Kids These Days

Chicken Coop Construction

It’s getting closer and closer as the Crosby homeschool start date approaches.  (Usually things that are approaching do get closer and closer.)  Redundancy is one of my many talents that I immerse myself in over and over and over.  (heh heh heh)  Anyway, we always start school the day after Labor Day.  Remember when that was the official start date… back in the day.  Old school.  I grew up knowing what Labor Day stood for….. S-C-H-O-O-L minus 24 hours.  The end of Popsicles dripping off our chins.  The end of late nights in the fort secretly eating the neighbor’s carrots from the garden.  The end of shorts and tank tops because back in the day we had to wear respectable clothing to school.  I guess you can’t learn as much in a tank and cut-offs. 

Anyway, with the need for higher level sciences that I am not schooled in, we actually had to start getting out of bed earlier than 8:00 a.m. in AUGUST to get our high schooler to Biology.  What in the world?  (You may have guessed, but I’m not doing too well on going to bed earlier…. or waking up earlier.  I’m 1 for 7 before 11:30 so far.)  When did American kids get so stupid that summer was cut short and classroom time increased to make up for the numbskulls here in our homeland?  And with the time adjustments, the tests got easier and the scores are still dropping.  In my humble opinion, it’s not the quantity of time sitting behind a desk that is leading to lower levels of learning.  It’s that less and less is expected of kids these days…. in school, at home, on the team.  It’s sad.

Yes, I’m still reading the book Do Hard Things and I whole heartily agree with the two whippersnappers that penned the tome.  Teenagers were not only not called teenagers 100 years ago, but there weren’t teenagers.  You were a kid playing with sticks and marbles, keeping frogs in the pockets of your overalls, making daisy chains, and then WHAM, you were an adult with grown-up responsibilities.  Twelve year olds WERE capable of planting the crops, shoeing horses, running the household, steering ships, nursing the sick.  What do 12 year olds do today?  The Wii, skateboard, maybe girl/boy scouts, but not a whole lot else.  Embarrassing, that’s what it is, that we don’t expect anything of youngsters these days.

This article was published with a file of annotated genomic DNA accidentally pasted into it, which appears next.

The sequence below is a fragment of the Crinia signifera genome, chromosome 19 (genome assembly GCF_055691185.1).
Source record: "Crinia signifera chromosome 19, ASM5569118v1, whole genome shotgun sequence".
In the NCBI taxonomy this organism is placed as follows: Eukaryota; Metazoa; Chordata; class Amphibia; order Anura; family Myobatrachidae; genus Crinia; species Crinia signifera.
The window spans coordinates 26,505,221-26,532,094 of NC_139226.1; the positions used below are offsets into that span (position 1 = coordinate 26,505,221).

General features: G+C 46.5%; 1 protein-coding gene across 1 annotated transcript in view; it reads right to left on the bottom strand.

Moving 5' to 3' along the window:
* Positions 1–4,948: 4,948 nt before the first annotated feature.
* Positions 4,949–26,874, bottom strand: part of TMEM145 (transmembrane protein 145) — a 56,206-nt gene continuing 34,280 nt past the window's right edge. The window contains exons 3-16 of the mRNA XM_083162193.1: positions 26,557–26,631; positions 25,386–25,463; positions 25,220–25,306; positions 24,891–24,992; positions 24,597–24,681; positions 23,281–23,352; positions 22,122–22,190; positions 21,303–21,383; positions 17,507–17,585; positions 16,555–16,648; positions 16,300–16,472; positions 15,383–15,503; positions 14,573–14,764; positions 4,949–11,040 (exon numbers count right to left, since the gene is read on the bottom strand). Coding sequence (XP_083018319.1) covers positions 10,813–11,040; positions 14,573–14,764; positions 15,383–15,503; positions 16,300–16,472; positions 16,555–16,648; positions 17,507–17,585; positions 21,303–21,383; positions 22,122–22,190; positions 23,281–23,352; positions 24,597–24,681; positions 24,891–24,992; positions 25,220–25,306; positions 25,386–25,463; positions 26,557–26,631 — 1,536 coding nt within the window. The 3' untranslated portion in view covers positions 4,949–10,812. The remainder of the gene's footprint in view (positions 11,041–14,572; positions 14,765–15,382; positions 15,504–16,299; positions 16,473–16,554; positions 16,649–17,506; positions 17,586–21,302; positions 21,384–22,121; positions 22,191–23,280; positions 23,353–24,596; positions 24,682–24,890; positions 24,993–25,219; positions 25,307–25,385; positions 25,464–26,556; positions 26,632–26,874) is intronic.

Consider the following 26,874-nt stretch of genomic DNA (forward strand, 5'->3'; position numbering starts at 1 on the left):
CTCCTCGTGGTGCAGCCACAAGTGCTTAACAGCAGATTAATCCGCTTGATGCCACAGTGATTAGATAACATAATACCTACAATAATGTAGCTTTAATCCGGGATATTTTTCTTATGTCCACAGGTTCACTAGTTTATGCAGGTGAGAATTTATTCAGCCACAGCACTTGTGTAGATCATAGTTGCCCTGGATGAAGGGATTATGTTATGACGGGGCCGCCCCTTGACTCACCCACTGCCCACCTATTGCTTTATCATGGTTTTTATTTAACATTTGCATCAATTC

The Crosby household is primarily run by three children, ages 14, 11 and 9.  I’m in a supervisory role, not really a participatory role any more.  (It’s SWEET!)  We have found that if we expect greatness, it arises.  When our kids were 11, 8 and 6 they measured and drew the backyard to scale, designed the sprinkler and drip systems for lawn, trees and flowerbeds… dug LOTS of the trenches… and our 8 year old son measured, cut, glued and installed the deal.  Three years later it still is working like a charm.  He’s not a nerd with thick glasses and a pocket protector either.

I remember getting a flat tire once and my seven year old son hopped out and changed it.  All the kids cook full meals that include fresh vegetables, homemade entrees and desserts.  If you can reach the dials on the washing machine… guess what?… it’s your turn to do laundry.  These kids truly are capable of grown-up tasks.  Some day, two young ladies are going to profusely thank us for training our sons to be REAL men… you know, laundry, dishes, meatloaf and toilets. 

If you are going easy on your kids, it’s not too late to convert. I highly recommend it.

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4 Responses to “Kids These Days”

  1. morethananelectrician Says:

    I really believe that the kids aren’t what has changed over all of these years…it is the parents that raise the children (or don’t). You are doing a wonderful job.

  2. LaVonna Says:

    I often wonder what happened to the unwritten code of conduct, no work-no play. That to me is a no brainer!

  3. Pam Says:

    Can you recommend other resources (other than Do Hard Things) to help parents and/or motivate in this area?

  4. rixgal Says:

    Hi Pam, The initial book I read 7 years ago was Life Skills for Kids by Christine M. Field. It lists 12 areas that kids need to develop in: people skills, home skills, life navigaion skills, time organization, space organization, money management, health lifestyle skills, healthy mind skills, creative skills and celebrations skills. We look at the summary I made of the book every Fall when we write goals for our kids.

    As far as motivation, one of the ideas listed in Do Hard Things is to do things in groups, so peer-relationships are a draw for the kids.

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